You've got to hand it to Larry Jacobs of Bountiful, Utah. He knows how to get attention at a car show. At a glance, this is a Silver Frost '66 Mustang GT fastback, not exactly a color that stands out like a bright red, orange, or yellow. What gets our attention is the more subtle stuff: the louvered Utah! license plates that proclaim "SOUPED," GT exhaust trumpets that are flush with the valance, those Vintage 45 five-spoke wheels, and the powerful 351W small-block V-8 underhood. These features, and others, conspire to make Larry's fastback the "souped" ride it is.
Larry's story dates back to 1997 when he asked a close friend if he knew where to find a '66 Mustang fastback for a restomod project. His buddy had one stuffed away in a storage shed. Larry admits the car was decidedly rough, which intimidated him, but it was void of rust. In Utah, where it snows a lot in the winter, finding a rust-free project car was something Larry didn't expect. He thought about it for a day or two, and hauled the car home.
Car projects begin with a lot of enthusiasm. It's the staying power over the life of a project that counts. Larry began his project with disassembly of the body and a trip to the media-blaster. Whenever we have a car body media-blasted, there is always the risk of distorted body panels from the micro-hammering of media against sheet steel. Larry's Mustang was no exception. His hood and other body panels were warped, which made bodywork more complex and time-consuming. He had to seek another hood and trunk lid to replace those damaged by the media-blaster.
Larry is yet another enthusiast who worked the body and handled the painting himself. None of it comes easily. Bodywork is undoubtedly the toughest aspect of automotive restoration. The formula for outstanding bodywork is rooted in time, labor, and materials. Larry worked each panel, blocking and sanding until surfaces were smooth. When he laid down the Silver Frost urethane finish, it became clear he had done the best job possible.
Underneath, Larry weaved his magic. In front, there are Total Control springs from Mustangs Plus. Five-leaf springs keep the fanny stable. Koni adjustable shocks make short work of handling. Vintage 45 wheels, wrapped in Pirelli P7000 radials, serve as guidance counselors for a wild and crazy Mustang negotiating the twisties.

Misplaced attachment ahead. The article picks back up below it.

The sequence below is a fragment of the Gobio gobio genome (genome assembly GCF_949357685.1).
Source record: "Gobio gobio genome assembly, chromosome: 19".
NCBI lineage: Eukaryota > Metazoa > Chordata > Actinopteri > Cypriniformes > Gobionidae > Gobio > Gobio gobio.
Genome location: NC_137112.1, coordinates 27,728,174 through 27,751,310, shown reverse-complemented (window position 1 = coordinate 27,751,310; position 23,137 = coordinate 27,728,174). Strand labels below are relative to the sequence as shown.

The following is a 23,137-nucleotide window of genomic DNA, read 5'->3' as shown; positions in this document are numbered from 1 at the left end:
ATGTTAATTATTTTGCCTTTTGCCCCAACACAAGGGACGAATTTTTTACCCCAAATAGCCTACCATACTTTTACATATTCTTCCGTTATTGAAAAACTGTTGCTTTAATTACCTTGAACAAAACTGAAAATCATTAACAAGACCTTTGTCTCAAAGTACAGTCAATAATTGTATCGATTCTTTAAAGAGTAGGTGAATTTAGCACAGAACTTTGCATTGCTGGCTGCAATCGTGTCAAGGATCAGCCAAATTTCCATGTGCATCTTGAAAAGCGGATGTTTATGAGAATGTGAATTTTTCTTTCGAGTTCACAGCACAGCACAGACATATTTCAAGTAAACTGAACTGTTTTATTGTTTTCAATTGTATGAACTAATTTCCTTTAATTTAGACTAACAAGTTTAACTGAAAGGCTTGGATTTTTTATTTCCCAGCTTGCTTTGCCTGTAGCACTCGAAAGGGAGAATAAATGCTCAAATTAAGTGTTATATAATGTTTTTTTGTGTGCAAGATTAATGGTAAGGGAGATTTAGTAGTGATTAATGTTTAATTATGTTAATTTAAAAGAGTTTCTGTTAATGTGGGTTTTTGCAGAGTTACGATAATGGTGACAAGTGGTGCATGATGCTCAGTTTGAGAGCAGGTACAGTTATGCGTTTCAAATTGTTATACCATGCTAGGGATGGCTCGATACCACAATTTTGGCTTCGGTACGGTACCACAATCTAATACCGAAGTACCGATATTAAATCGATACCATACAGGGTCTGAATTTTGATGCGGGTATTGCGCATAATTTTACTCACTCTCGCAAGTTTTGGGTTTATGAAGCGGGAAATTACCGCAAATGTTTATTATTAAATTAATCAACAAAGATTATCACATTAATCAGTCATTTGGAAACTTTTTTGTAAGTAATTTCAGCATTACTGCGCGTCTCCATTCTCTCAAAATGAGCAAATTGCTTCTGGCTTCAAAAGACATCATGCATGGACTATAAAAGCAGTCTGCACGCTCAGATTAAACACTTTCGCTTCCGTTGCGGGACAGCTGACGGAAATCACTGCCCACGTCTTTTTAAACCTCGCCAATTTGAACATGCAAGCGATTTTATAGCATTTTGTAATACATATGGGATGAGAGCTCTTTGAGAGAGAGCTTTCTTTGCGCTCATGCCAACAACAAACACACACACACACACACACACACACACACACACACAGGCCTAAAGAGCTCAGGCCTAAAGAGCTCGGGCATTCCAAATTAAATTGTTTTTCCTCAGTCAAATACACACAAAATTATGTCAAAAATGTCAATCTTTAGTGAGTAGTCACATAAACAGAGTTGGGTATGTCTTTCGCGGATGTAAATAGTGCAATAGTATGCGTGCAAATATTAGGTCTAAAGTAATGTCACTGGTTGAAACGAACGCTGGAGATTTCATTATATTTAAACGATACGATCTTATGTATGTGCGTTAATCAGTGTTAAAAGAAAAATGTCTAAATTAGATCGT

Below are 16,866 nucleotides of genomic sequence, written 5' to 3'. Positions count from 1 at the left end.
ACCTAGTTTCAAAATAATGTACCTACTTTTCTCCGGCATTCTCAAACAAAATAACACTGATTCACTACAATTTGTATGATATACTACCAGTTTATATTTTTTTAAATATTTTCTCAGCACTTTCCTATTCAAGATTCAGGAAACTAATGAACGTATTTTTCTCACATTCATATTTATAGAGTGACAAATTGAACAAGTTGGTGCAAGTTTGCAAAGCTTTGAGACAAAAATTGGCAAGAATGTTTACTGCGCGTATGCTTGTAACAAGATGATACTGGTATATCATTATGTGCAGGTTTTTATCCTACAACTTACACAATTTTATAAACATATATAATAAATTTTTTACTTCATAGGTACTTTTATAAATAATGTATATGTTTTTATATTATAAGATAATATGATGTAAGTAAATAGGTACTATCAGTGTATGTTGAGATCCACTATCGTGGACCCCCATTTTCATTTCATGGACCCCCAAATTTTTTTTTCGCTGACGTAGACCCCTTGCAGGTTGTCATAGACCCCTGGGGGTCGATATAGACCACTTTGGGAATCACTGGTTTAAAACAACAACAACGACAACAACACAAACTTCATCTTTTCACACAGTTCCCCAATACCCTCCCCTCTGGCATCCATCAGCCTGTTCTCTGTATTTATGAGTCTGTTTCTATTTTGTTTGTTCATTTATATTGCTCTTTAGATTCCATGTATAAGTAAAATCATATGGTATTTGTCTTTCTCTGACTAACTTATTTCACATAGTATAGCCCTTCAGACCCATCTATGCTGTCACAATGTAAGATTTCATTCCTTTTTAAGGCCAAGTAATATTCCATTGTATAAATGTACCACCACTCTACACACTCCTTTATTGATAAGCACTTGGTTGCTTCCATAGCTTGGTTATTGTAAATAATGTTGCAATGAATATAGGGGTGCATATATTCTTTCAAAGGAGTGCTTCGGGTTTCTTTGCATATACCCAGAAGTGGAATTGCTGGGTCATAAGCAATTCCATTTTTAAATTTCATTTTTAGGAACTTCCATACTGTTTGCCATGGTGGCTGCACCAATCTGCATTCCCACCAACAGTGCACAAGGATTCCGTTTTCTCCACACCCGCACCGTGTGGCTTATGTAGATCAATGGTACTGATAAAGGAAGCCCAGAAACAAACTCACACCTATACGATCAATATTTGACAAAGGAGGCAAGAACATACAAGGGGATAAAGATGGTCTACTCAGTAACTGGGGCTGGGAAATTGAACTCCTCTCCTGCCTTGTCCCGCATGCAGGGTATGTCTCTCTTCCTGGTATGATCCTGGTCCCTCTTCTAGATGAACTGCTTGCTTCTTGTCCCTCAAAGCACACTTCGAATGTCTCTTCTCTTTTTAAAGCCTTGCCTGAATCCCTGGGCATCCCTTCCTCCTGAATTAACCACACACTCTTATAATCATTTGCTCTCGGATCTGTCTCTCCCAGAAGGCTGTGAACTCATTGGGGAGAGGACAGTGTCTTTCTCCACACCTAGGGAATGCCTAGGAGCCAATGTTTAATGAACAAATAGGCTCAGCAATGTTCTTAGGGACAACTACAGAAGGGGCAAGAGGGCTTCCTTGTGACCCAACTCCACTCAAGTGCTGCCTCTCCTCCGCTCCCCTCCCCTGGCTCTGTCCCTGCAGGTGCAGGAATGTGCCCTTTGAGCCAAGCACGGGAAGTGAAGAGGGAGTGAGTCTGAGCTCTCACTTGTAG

Larry's performance plan included a powerful 351W small-block that produces a mind-bending 385 hp at 5,750 rpm. Peak torque comes in at 4,500 rpm. Where Larry's 351W really shines isn't necessarily power, but engineering. A single-wire Delco alternator eliminates the Autolite dynamo with an external regulator. A Sanden air-conditioning compressor mounted on the starboard side improves distributor access. Down low is an external power-steering pump located where we typically find an alternator. Each of these engineering changes was executed for improved access and service. A Tremec five-speed shuttles the go power to a Currie 9-inch with 3.70:1 gears and 31-spline axleshafts. Vintage Ford four-piston front disc brakes do a nice job. In back, Ford Explorer rear disc brakes bring the ride to a stop.
Inside, Larry kept his efforts conservative with a stock Pony interior, additional sound deadening, Moto Meter gauges, and a LeCarra steering wheel. Three-point safety belts are something most of us should be using. A fire extinguisher on board is life insurance should the unthinkable happen.
Larry's Silver Frost fastback project should serve as a lesson for those of us intimidated by overwhelming car projects. He tackled this project not by eating the entire elephant in one sitting, but with the tenacity of an IRS auditor--one step at a time, until the job was complete. Behold a splendid rollout.